This year’s survey will also seek to gather reactions to the range of initiatives announced by DCMS, ACE and HLF to boost philanthropy, following on from AQ’s Philanthropy in the Arts Consultation conducted and published in March.

The findings of this Survey will be published free of charge in October 2011.

Arts organisations may take part in this research project by clicking here

Copies of the 2010 Report may be requested by clicking here

http://www.artsquarter.co.uk/recession4.html

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Exhibition: Primitive Accumulation

Friday May 27th-June 30th, 2011

Curated by Arne De Boever and Dan Davis

FOLD Gallery London is pleased to present a group show celebrating the first two years of http://www.PRIMITIVEACCUMULATION.com, an online collaboration between artist Dan Davis and literary critic and critical theorist Arne De Boever. Although the project initially recorded only work by its founders, it gradually began to include works by other artists as well, leading the process of accumulation to intensify until the point of its destruction. In the midst of an emergency situation that is both political and economic, Primitive Accumulation aims to stage a dialogue between artworks and texts that would empower audiences to not simply face up to the challenges of their times, but to generate works in response.

Primitive Accumulation was launched some time in the Fall of 2009 as a means to record the creative collaborations between artist Dan Davis and critic Arne De Boever, as well as a few of their friends. In the midst of an emergency situation that is both political and economic, the blog aims to stage a dialogue between images and texts that would empower viewers and readers to not simply face up to the challenges of their times, but to generate new works in response to them. Our philosophy is that crisis is not a problem, but should be embraced as the source of new aesthetic, ethical, and political possibilities. So far, the images on the site have ranged from scratchboard drawings, to pencil and India ink on paper, to digital images; the texts have addressed key questions in ethical and political thought from Ancient Greece to the present. Although initially, the blog will only record work by its founders, our aim is to include, little by little, works by other artists and writers so as to intensify the process of creative accumulation until the point of its destruction, when the blog will burst out of its frame and the virtual accumulation it has staged will take over reality. After this break has occurred, the works featured on Primitive Accumulation will be gathered for a show at a gallery in London, where a self-published book with images and texts from the site will be launched.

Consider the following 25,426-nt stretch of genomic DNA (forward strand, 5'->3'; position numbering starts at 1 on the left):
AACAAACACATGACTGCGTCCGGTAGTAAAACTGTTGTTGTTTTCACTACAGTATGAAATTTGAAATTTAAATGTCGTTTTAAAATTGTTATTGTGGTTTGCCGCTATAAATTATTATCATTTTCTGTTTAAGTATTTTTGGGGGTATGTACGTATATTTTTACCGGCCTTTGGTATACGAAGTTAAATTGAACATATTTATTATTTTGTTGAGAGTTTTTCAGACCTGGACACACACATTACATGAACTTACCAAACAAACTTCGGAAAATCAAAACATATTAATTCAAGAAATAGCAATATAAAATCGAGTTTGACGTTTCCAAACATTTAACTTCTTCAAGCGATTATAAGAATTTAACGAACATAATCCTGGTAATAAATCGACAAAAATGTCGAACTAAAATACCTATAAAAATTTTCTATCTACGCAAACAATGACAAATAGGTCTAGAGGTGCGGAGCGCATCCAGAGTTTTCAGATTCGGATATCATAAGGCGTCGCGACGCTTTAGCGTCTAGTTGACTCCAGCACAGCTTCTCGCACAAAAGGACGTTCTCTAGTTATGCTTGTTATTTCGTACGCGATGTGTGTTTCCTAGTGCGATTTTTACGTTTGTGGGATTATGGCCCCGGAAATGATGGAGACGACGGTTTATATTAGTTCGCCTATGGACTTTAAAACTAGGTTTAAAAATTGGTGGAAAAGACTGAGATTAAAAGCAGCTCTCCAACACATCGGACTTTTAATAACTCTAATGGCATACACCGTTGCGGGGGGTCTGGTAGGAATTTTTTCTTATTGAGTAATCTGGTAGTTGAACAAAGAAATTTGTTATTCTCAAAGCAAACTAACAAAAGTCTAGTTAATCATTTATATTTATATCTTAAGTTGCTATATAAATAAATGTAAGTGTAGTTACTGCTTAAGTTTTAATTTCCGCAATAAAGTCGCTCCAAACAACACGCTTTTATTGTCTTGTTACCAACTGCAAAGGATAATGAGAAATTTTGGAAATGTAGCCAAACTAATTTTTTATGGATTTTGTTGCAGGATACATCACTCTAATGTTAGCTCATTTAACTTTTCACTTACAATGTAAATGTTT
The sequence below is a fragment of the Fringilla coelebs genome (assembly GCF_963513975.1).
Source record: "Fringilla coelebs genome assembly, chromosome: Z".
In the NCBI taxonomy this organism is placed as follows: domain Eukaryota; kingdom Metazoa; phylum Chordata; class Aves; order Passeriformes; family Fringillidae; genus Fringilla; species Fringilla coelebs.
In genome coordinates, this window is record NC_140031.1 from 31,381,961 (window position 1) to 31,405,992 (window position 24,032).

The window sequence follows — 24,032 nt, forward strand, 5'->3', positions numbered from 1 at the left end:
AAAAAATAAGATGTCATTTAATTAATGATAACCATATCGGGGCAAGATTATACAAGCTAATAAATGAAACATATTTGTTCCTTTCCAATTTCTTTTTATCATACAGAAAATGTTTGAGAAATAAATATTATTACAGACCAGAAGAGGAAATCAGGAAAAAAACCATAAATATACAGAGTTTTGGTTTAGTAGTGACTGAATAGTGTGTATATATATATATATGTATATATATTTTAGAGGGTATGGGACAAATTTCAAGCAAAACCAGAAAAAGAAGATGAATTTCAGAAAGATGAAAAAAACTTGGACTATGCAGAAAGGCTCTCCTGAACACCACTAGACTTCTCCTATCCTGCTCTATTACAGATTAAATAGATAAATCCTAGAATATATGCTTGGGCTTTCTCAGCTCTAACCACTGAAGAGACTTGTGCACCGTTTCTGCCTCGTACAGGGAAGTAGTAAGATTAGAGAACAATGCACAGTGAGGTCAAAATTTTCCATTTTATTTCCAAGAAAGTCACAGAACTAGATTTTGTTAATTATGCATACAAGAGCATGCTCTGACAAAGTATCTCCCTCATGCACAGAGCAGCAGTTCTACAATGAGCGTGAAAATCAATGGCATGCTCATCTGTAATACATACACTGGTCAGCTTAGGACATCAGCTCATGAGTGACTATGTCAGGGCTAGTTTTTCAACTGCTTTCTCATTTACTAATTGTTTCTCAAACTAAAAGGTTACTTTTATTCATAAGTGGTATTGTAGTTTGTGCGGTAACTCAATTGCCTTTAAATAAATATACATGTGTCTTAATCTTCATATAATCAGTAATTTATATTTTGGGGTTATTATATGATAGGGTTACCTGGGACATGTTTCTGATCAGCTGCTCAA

http://www.primitiveaccumulation.com/

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Book: Bankrupt Britain: An atlas of social change

Bankrupt Britain: An atlas of social change
by Daniel Dorling
23 May 2011